As the “polar vortex” continues to pummel large parts of the U.S. with freezing air from the North Pole, standard winterization measures may prove inadequate to protect fleets from record-breaking low temperatures.
In order to keep vehicles running in weather cold enough to freeze boiling water in midair, fleet managers must ensure that batteries, fluids and tires are adequately maintained and protected.
For companies that use fleet management software to organize their maintenance, special winterization schedules can be created to cope with the unusual challenges brought on by unpredictable conditions like the polar vortex.
+Keep Batteries Warm
Cold temperatures wreak havoc on batteries, slowing down the chemical reactions that generate electricity, and turning oil into sludge. As a result, batteries must work extra hard to keep cars running, and are much likelier to die in these conditions.
That’s why, in extreme cold, it’s a good idea to cover batteries with wraps or “blankets” which are made from insulating material to trap heat when the vehicle isn’t in use. These are relatively inexpensive and can be particularly useful for vehicles that are parked outdoors for extended periods of time. They must be removed while the vehicle is in use, however, so it might be a good idea to set reminders to ensure that they aren’t forgotten.
Although they are installed in the cylinder block, “block heaters” can warm a vehicle’s entire core, including the battery. In frigid climates, like northern Canada, these often come pre-installed in cars and power stations can be found in many parking lots, but they may be relatively unknown in other parts of the world.
Fortunately, block heaters can be purchased and (professionally) installed in vehicles that don’t already have them, and plugged into standard electrical outlets. The devices themselves are relatively inexpensive, but because they must be plugged into an outlet, they can increase energy costs. Many of the public heater stations in Canada function on 20 minute intervals for this reason, so fleet managers exploring these solutions should try to find aftermarket versions that have similar energy-saving features.
For batteries nearing the end of their 2-3 year life, brutal cold is apt to deal the final death blow, which can be extra costly and inopportune in winter conditions. Organizations that use fleet management software to track vehicle assets would be wise to monitor battery life and try to schedule replacements before temperatures begin to decline in order to avoid problems arising from freak weather like the polar vortex.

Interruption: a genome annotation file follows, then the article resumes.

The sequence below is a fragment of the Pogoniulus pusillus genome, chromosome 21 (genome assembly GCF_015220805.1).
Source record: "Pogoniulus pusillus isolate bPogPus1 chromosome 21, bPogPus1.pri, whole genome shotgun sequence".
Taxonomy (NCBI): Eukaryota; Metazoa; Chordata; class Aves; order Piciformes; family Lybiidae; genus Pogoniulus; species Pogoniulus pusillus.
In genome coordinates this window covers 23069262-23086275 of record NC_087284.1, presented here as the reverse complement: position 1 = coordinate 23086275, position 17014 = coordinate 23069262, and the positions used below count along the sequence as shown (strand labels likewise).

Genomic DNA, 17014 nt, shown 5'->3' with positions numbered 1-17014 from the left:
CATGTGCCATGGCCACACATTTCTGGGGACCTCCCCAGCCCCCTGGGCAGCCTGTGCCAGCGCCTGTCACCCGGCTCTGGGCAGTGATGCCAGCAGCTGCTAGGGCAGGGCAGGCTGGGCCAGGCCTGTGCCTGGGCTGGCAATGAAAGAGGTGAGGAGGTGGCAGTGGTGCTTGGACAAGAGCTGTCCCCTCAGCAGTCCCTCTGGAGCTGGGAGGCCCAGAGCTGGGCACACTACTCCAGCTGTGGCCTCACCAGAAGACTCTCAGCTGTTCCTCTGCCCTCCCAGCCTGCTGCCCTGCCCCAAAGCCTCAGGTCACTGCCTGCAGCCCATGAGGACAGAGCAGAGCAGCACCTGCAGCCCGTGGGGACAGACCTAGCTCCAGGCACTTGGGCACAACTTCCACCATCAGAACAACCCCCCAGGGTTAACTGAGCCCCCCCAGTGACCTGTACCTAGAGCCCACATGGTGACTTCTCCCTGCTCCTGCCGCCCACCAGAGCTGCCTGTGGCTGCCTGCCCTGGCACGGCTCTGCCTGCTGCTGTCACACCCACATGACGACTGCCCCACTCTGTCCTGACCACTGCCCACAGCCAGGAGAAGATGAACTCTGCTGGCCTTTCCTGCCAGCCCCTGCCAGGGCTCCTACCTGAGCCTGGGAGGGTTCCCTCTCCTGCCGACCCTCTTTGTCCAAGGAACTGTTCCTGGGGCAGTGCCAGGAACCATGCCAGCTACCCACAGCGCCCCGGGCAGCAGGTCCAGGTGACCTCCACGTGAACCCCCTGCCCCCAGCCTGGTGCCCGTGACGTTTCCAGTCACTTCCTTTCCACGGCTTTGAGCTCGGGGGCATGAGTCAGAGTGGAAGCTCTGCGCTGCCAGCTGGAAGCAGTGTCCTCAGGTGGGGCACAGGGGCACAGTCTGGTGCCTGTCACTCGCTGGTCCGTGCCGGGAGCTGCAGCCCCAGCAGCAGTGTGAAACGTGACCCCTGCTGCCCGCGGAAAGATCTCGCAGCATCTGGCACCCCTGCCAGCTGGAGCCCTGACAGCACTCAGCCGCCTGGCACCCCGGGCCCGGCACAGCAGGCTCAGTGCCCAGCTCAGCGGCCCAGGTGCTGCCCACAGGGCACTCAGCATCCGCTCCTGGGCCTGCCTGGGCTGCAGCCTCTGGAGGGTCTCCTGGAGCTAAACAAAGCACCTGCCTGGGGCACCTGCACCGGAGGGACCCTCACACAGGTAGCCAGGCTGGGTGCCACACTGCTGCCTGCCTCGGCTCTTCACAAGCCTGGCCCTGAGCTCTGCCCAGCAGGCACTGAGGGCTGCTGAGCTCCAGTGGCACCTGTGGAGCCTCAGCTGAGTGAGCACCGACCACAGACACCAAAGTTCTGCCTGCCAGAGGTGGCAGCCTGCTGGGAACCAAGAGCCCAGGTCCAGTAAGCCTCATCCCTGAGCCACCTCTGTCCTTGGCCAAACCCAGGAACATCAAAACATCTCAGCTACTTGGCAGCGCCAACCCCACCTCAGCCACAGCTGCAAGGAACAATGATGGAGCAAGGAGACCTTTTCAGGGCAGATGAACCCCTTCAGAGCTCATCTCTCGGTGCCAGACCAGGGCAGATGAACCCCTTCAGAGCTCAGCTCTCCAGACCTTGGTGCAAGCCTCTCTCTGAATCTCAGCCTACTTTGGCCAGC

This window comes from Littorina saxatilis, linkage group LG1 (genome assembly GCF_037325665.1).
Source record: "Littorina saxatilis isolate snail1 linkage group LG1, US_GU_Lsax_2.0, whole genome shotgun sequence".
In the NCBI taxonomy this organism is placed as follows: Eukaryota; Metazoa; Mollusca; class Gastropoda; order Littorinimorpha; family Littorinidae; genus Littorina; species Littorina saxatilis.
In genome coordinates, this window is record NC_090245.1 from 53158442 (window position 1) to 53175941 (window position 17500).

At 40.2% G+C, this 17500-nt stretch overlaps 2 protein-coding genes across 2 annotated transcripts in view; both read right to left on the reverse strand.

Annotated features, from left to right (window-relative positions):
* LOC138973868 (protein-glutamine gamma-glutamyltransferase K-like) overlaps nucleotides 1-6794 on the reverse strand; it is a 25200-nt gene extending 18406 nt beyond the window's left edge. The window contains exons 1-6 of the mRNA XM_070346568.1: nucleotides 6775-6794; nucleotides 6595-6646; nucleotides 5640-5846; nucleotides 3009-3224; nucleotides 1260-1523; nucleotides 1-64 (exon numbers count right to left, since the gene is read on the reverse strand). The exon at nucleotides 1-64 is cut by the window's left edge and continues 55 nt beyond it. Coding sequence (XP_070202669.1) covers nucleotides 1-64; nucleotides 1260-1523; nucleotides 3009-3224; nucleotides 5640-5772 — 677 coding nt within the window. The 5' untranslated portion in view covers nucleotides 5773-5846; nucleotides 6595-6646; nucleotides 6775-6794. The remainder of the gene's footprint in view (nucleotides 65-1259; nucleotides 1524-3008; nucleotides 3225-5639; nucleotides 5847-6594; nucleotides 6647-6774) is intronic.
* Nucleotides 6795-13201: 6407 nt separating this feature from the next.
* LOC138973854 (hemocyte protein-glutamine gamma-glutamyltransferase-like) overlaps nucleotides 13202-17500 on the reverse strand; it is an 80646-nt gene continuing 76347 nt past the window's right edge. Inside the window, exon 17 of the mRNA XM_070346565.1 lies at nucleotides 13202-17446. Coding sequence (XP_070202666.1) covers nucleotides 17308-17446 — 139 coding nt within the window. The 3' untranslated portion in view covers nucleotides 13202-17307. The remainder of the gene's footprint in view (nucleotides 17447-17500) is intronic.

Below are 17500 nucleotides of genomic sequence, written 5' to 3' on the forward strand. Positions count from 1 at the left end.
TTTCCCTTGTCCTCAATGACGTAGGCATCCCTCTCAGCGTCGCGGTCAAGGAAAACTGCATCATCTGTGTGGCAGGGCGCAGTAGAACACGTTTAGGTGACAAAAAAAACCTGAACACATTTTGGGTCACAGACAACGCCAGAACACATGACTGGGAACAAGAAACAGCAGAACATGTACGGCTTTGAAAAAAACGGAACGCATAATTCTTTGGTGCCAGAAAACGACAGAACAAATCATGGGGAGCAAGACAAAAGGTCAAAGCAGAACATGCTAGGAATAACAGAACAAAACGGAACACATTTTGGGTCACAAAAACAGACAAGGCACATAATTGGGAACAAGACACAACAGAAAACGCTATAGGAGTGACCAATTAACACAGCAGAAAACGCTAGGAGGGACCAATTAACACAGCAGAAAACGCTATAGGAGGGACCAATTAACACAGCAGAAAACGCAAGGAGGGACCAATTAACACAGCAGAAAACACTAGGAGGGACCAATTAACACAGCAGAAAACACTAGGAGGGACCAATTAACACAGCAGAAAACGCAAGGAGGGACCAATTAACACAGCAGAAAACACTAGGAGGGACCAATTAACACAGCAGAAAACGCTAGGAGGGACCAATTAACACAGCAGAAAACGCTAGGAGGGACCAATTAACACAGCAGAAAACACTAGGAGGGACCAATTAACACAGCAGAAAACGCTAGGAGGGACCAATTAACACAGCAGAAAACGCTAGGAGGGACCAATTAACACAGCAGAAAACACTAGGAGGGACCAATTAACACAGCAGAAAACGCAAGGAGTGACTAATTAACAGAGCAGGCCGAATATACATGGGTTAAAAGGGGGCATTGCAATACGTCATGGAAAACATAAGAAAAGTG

+Maintain Proper Fluid Levels
Battery wraps and block heaters can help improve the function of batteries, but thickened oil will still force them to work harder. To help combat this problem, it might be a good idea to switch to thinner oil grades when temperatures drop. Doing so will aid oil circulation throughout the vehicle and improve overall oil economy.
Because vehicles generally use more fuel during the winter, anything that can be done to improve fuel economy will help: limiting short trips where possible, regularly checking tire pressure and balance, etc. It’s also important to keep fuel tanks as full as possible, as moisture can condense and cause fuel lines to freeze.
Methyl hydrate or “dry gas” can also be added to fuel tanks to prevent freezing. Many gas stations already add it to fuel when temperatures drop, but it’s a good idea to double check to be sure. Fuel conditioner can also be added to diesel engines to prevent fluids from thickening.
Other fluids like anti-freeze obviously need to be topped up, but it’s important to be sure that the same type is used consistently to avoid dilution or quality degradation. In general, the key is to check these levels weekly or bi-weekly rather than monthly or quarterly.
Batteries and fluids aren’t the only things affected by cold, of course. Tires can lose pressure and winter salt can cause corrosion. Checks and preventive measures for these issues should be added to fleet management software schedules as well.
Be sure to stay safe, and check back here regularly for all of the latest news, tips and insights from ManagerPlus.